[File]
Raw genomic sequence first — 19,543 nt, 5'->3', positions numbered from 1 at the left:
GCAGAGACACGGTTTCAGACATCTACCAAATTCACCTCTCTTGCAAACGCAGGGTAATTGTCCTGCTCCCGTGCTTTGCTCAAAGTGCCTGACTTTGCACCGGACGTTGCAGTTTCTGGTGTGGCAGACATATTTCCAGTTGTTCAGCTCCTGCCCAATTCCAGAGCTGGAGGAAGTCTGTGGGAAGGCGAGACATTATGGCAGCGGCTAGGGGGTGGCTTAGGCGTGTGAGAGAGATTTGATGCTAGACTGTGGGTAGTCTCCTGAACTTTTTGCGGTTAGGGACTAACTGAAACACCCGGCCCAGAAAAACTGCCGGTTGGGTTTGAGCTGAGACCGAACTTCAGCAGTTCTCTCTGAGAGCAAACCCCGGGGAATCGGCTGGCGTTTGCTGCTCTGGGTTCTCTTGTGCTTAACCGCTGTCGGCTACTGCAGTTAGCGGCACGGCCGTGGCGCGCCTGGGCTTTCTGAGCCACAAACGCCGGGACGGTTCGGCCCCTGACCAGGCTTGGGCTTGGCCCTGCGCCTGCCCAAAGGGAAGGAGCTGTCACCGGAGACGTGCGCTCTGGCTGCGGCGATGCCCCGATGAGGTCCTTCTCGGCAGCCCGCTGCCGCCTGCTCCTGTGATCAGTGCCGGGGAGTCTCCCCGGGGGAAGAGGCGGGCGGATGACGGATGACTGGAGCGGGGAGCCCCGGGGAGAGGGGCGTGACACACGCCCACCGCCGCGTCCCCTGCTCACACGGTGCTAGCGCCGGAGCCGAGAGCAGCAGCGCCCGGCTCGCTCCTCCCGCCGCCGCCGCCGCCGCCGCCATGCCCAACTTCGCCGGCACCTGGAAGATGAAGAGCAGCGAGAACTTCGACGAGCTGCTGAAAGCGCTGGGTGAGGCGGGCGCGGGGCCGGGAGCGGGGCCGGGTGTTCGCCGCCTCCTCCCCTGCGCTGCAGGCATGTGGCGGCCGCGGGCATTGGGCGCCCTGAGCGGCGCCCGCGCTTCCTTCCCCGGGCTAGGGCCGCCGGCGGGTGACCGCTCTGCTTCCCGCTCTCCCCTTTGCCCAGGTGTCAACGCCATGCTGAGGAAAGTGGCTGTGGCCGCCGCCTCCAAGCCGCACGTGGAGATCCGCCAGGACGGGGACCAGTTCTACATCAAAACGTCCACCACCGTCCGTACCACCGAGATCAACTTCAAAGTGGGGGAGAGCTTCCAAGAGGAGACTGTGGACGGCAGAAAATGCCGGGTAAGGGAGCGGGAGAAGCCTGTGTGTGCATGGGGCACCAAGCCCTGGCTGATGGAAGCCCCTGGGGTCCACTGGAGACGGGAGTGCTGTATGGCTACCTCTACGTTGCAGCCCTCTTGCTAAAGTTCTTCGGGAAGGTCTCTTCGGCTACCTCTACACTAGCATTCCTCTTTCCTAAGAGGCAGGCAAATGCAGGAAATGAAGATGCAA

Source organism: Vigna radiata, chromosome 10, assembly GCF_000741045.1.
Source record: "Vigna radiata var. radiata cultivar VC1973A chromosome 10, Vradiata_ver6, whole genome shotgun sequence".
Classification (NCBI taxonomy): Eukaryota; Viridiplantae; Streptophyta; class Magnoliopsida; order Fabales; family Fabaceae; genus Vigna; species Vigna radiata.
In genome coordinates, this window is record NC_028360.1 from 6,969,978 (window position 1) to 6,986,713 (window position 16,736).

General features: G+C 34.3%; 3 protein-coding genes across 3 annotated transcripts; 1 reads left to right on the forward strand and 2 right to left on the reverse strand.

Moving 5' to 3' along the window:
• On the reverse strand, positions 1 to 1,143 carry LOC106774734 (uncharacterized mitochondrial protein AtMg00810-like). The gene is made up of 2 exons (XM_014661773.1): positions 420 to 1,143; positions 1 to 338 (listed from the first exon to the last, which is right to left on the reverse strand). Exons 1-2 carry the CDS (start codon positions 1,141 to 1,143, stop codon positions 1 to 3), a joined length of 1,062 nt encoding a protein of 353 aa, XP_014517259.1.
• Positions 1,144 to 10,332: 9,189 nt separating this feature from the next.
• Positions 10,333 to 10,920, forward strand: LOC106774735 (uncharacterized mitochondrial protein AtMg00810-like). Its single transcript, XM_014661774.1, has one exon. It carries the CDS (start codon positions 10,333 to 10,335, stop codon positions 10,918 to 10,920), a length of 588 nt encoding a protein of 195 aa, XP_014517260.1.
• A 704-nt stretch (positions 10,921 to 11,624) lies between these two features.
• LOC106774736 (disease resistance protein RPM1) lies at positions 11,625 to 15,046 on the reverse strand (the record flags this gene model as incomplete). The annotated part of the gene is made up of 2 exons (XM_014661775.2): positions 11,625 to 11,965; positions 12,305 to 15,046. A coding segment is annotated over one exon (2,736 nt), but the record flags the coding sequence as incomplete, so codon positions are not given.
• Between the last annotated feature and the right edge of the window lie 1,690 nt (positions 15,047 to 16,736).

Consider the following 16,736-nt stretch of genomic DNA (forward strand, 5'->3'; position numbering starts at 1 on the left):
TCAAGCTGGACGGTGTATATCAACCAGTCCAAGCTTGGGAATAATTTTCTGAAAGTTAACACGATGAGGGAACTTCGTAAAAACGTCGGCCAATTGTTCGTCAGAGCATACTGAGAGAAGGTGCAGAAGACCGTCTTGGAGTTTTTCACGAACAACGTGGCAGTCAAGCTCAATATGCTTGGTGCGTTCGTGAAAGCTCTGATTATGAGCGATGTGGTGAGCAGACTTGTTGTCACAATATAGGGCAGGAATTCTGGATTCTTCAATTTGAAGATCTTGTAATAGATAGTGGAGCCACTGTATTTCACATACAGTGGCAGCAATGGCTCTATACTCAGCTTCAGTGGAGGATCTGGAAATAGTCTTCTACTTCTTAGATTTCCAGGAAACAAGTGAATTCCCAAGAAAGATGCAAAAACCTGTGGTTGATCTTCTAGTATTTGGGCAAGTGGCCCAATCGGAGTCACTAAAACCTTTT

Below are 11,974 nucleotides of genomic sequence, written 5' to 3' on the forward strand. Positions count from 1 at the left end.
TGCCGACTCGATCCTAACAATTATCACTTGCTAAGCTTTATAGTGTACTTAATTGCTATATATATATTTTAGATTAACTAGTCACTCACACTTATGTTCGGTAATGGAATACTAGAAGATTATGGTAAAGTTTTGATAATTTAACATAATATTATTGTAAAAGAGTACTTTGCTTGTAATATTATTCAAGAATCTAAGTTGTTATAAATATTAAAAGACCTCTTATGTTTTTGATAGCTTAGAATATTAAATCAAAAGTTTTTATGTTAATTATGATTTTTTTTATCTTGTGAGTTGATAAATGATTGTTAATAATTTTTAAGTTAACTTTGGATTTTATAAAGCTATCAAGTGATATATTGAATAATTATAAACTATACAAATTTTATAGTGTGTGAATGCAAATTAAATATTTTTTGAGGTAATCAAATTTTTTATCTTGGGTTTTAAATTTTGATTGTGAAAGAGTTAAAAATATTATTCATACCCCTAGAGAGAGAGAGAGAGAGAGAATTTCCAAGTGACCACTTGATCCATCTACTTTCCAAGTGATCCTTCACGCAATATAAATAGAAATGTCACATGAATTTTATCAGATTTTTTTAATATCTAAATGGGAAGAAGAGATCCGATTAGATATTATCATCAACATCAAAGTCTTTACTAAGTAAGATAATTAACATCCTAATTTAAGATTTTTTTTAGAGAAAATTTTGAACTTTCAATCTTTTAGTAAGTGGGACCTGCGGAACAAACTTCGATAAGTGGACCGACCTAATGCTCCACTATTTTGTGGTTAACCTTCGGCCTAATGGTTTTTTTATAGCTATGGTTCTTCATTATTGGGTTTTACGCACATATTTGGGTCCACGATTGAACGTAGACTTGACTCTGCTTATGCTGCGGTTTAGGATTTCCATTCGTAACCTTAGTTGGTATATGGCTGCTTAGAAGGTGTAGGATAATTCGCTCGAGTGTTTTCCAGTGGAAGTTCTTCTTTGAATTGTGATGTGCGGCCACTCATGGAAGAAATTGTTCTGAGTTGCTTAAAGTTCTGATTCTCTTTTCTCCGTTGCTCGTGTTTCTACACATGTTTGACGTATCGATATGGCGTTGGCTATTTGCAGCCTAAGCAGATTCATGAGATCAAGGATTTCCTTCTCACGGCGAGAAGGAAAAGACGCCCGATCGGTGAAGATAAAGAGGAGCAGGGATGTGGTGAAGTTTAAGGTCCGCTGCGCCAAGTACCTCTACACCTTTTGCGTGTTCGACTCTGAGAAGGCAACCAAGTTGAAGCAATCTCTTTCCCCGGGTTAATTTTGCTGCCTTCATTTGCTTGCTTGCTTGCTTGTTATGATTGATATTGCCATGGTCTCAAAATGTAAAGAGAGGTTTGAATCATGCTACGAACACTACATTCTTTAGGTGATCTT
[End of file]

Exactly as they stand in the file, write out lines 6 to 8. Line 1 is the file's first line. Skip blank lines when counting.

In genome coordinates, this window is record NC_028360.1 from 6,969,978 (window position 1) to 6,986,713 (window position 16,736).

General features: G+C 34.3%; 3 protein-coding genes across 3 annotated transcripts; 1 reads left to right on the forward strand and 2 right to left on the reverse strand.

Moving 5' to 3' along the window: